Trump says he may upset China on trade as US tariffs loom

The Trump administration is reviewing a flood of comments to refine its initial list of US$50 billion (S$66.7 billion) in imports that it revealed in April 2018.
The Trump administration is reviewing a flood of comments to refine its initial list of US$50 billion (S$66.7 billion) in imports that it revealed in April 2018.PHOTO: AFP

WASHINGTON (BLOOMBERG) - US President Donald Trump said he will confront China "very strongly" over trade in the coming weeks, as his administration plans to announce on Friday (June 15) a final list of tariff targets, which will be imposed shortly thereafter.

"China could be a little bit upset about trade because we are very strongly clamping down on trade," Mr Trump said in an interview with Fox News' Bret Baier airing on Wednesday.

The interview was conducted on Tuesday aboard Air Force One after Mr Trump met North Korean leader Kim Jong Un in Singapore.

The comments will heighten expectations that China will retaliate with tariffs of its own if the United States goes ahead with its plans.

A spokesman for China's Commerce Ministry did not directly comment on the developments at a briefing in Beijing on Thursday.

Mr Trump has convened a meeting at the White House on Thursday to talk with his trade team about whether to move forward with tariffs on Chinese goods, according to two people familiar with the plans.

"You will see over the next couple of weeks. They understand what we are doing," he said before praising his good personal relationship with Chinese President Xi Jinping.

The White House has said it is proceeding with plans to impose duties on US$50 billion (S$66.7 billion) of Chinese goods, after weeks of high-level discussions between the US and China yielded little progress over a trade deal.

The Trump administration is reviewing a flood of comments to refine its initial list of US$50 billion in imports that it revealed in April. In its preliminary list, the US said it would levy an additional 25 per cent duty on everything from TV components to dishwashers and snowblowers.

China has previously threatened to respond with proportional duties on everything from American soya beans to airplanes. The two countries have been trying to negotiate a truce to the trade spat. But at the latest round of talks in Beijing, Mr Xi's government warned that it will withdraw any commitments if Mr Trump carries out his threat to impose duties.

If the US and China descend into tit-for-tat tariffs, investors will become increasingly nervous about the prospect of a protracted trade dispute that will result in a drag on global growth, said Mr Michael Every, head of financial markets research at Rabobank Group in Hong Kong.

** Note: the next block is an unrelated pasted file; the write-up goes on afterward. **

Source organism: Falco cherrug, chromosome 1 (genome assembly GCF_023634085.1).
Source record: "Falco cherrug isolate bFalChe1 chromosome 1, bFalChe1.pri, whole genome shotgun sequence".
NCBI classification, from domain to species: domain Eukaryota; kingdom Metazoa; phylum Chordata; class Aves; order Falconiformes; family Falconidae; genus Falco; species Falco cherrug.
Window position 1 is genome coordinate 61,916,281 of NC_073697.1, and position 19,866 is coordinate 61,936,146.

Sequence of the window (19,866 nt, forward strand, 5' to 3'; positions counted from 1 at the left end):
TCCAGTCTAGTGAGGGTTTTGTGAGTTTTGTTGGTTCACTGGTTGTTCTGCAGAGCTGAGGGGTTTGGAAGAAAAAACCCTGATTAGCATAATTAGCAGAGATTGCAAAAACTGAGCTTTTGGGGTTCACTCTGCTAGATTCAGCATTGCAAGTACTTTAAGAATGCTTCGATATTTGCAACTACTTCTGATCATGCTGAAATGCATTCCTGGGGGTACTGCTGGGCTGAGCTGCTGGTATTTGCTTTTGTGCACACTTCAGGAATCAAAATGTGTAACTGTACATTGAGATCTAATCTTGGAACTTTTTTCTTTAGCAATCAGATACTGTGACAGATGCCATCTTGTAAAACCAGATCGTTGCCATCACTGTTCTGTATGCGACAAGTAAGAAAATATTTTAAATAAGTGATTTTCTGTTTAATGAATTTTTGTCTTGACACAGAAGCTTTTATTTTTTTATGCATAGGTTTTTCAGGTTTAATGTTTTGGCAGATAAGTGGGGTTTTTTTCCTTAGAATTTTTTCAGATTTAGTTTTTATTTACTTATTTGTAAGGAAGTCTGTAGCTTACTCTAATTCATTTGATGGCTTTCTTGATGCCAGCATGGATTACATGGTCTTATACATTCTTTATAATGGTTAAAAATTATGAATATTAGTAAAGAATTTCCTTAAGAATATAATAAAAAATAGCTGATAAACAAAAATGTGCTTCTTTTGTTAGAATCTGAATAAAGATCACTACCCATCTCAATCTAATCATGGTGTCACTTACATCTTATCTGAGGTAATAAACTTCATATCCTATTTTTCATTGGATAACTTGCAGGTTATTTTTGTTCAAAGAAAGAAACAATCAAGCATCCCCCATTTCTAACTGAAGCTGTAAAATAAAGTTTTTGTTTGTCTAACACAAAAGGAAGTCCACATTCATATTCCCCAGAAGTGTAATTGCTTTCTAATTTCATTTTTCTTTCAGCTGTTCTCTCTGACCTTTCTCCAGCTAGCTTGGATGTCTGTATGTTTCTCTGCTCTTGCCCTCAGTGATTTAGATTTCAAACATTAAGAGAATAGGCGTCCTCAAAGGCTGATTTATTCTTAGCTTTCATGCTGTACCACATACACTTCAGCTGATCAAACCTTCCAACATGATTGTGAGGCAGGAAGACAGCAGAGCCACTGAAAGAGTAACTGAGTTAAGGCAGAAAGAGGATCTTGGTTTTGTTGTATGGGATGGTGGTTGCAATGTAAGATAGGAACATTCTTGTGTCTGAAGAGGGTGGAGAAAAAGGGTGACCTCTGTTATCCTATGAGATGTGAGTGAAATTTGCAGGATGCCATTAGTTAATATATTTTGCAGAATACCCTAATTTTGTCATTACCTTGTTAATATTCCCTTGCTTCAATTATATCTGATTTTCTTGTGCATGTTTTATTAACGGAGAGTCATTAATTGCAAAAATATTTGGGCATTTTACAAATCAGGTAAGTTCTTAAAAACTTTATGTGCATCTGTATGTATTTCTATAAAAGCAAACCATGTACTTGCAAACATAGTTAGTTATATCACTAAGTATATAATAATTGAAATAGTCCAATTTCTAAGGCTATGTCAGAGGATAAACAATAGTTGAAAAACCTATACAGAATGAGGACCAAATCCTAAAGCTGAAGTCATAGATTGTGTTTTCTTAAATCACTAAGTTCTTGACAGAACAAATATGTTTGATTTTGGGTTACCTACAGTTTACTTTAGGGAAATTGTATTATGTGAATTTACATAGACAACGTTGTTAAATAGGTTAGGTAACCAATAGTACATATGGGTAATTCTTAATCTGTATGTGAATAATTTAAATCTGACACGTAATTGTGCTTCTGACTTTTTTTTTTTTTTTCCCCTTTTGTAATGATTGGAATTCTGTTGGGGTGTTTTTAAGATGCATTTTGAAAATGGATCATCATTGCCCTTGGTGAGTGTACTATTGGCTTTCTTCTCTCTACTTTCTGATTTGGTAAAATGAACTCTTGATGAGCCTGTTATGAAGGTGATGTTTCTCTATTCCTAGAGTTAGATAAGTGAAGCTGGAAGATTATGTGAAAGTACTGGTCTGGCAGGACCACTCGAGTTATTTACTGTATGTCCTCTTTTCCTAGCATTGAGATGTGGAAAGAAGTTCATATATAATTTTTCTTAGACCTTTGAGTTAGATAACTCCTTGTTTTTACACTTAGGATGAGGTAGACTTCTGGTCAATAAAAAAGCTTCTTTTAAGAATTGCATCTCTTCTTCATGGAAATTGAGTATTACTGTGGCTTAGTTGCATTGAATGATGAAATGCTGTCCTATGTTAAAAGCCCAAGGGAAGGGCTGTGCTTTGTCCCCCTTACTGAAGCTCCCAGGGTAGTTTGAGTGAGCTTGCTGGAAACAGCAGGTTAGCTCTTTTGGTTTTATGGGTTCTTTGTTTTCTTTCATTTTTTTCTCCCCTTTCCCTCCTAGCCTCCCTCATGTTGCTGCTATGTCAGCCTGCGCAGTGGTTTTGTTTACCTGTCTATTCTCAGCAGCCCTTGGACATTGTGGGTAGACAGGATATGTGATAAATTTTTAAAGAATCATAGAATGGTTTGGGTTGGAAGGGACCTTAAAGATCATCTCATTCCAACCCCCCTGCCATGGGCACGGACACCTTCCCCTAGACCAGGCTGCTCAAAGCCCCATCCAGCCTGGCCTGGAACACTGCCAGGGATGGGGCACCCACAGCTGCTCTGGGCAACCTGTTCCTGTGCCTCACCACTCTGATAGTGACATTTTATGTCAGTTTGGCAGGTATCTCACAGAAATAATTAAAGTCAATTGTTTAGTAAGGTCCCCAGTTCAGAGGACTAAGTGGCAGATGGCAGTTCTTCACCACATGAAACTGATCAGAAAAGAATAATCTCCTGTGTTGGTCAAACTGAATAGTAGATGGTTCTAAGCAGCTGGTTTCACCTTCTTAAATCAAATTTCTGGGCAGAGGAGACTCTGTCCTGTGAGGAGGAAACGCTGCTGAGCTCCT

"Trade is going to be far more unpredictable going forward and, so far, markets keep trying to shrug it off as if it isn't going to happen," Mr Every told Bloomberg Television. "When it finally happens, maybe the markets will wake up and realise, wow, this is actually happening."

Administration officials have cautioned that Mr Trump has the final say.

"It's always the president's decision," White House trade adviser Peter Navarro said on Tuesday at an event in Washington.

The administration is expected to put the Chinese tariffs into effect by next month, said Mr Ted Murphy, managing partner at the Washington office of law firm Baker McKenzie.

"That would be my baseline case: That they're going to publish a final list on Friday with an effective date of July 1," said Mr Murphy, who sits on a trade committee that advises the Commerce Department and US Trade Representative's office.

"Things change on a tweet, so if they think China is negotiating in good faith, they could delay it."

Mr Trump's warning comes just days after his meeting in Singapore with Mr Kim over that nation's nuclear weapons. China is a key player in talks to wind down North Korea's nuclear programme and bring peace to the Korean peninsula.

China is widely seen as one of the big winners of Mr Trump's meeting with Mr Kim as it hopes to maintain stability in its neighbouring country and boost trade.

Mr Trump on Tuesday thanked China for tightening its sanctions on trade with North Korea, arguing that the economic pressure along North Korea's north-west border had helped bring Mr Kim to the negotiating table.

The tariffs move would come against the backdrop of heightened tensions between America and its traditional trading and security partners.

A meeting of the Group of Seven ended in chaos, after Mr Trump revoked support for a joint statement and lashed out at fellow leaders. Following the meetings, International Monetary Fund managing director Christine Lagarde warned that the outlook for the global economy is growing "darker by the day".

Businesses are lobbying to shape the final US list, with many firms pushing for exclusions for products they use in their supply chains. Almost 125 companies testified in Washington during three days of hearings last month to collect feedback over the tariffs. Many warned that the tariffs would increase their costs and raise prices for consumers.